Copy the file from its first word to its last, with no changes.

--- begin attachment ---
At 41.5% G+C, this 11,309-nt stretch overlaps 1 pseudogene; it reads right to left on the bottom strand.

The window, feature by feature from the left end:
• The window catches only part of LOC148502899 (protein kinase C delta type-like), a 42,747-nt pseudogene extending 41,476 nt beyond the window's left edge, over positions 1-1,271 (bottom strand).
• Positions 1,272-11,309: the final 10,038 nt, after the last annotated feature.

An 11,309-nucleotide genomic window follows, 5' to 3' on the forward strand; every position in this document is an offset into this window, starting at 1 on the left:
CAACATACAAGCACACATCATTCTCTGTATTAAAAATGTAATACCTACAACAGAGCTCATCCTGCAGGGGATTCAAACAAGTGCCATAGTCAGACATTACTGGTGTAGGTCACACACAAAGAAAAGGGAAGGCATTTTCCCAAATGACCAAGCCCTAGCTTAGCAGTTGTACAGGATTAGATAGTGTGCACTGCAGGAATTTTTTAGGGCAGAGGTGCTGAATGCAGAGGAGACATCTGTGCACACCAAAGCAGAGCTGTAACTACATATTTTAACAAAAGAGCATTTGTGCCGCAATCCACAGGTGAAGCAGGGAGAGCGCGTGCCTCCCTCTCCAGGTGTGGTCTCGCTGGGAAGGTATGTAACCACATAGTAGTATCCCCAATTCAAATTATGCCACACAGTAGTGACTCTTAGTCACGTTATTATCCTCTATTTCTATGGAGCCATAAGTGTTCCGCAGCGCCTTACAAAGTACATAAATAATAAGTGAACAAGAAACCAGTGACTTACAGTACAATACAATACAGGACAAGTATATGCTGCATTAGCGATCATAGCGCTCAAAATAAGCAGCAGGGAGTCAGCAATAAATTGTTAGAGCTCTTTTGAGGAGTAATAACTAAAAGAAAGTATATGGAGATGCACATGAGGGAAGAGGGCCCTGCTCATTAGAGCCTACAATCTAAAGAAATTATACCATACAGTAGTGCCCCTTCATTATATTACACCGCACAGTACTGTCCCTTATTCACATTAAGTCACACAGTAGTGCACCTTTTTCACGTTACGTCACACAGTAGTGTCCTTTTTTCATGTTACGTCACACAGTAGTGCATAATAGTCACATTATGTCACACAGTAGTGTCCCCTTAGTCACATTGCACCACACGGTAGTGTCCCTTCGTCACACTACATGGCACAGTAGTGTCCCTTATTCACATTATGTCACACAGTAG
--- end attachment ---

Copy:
At 41.5% G+C, this 11,309-nt stretch overlaps 1 pseudogene; it reads right to left on the bottom strand.

The window, feature by feature from the left end:
• The window catches only part of LOC148502899 (protein kinase C delta type-like), a 42,747-nt pseudogene extending 41,476 nt beyond the window's left edge, over positions 1-1,271 (bottom strand).
• Positions 1,272-11,309: the final 10,038 nt, after the last annotated feature.

An 11,309-nucleotide genomic window follows, 5' to 3' on the forward strand; every position in this document is an offset into this window, starting at 1 on the left:
CAACATACAAGCACACATCATTCTCTGTATTAAAAATGTAATACCTACAACAGAGCTCATCCTGCAGGGGATTCAAACAAGTGCCATAGTCAGACATTACTGGTGTAGGTCACACACAAAGAAAAGGGAAGGCATTTTCCCAAATGACCAAGCCCTAGCTTAGCAGTTGTACAGGATTAGATAGTGTGCACTGCAGGAATTTTTTAGGGCAGAGGTGCTGAATGCAGAGGAGACATCTGTGCACACCAAAGCAGAGCTGTAACTACATATTTTAACAAAAGAGCATTTGTGCCGCAATCCACAGGTGAAGCAGGGAGAGCGCGTGCCTCCCTCTCCAGGTGTGGTCTCGCTGGGAAGGTATGTAACCACATAGTAGTATCCCCAATTCAAATTATGCCACACAGTAGTGACTCTTAGTCACGTTATTATCCTCTATTTCTATGGAGCCATAAGTGTTCCGCAGCGCCTTACAAAGTACATAAATAATAAGTGAACAAGAAACCAGTGACTTACAGTACAATACAATACAGGACAAGTATATGCTGCATTAGCGATCATAGCGCTCAAAATAAGCAGCAGGGAGTCAGCAATAAATTGTTAGAGCTCTTTTGAGGAGTAATAACTAAAAGAAAGTATATGGAGATGCACATGAGGGAAGAGGGCCCTGCTCATTAGAGCCTACAATCTAAAGAAATTATACCATACAGTAGTGCCCCTTCATTATATTACACCGCACAGTACTGTCCCTTATTCACATTAAGTCACACAGTAGTGCACCTTTTTCACGTTACGTCACACAGTAGTGTCCTTTTTTCATGTTACGTCACACAGTAGTGCATAATAGTCACATTATGTCACACAGTAGTGTCCCCTTAGTCACATTGCACCACACGGTAGTGTCCCTTCGTCACACTACATGGCACAGTAGTGTCCCTTATTCACATTATGTCACACAGTAG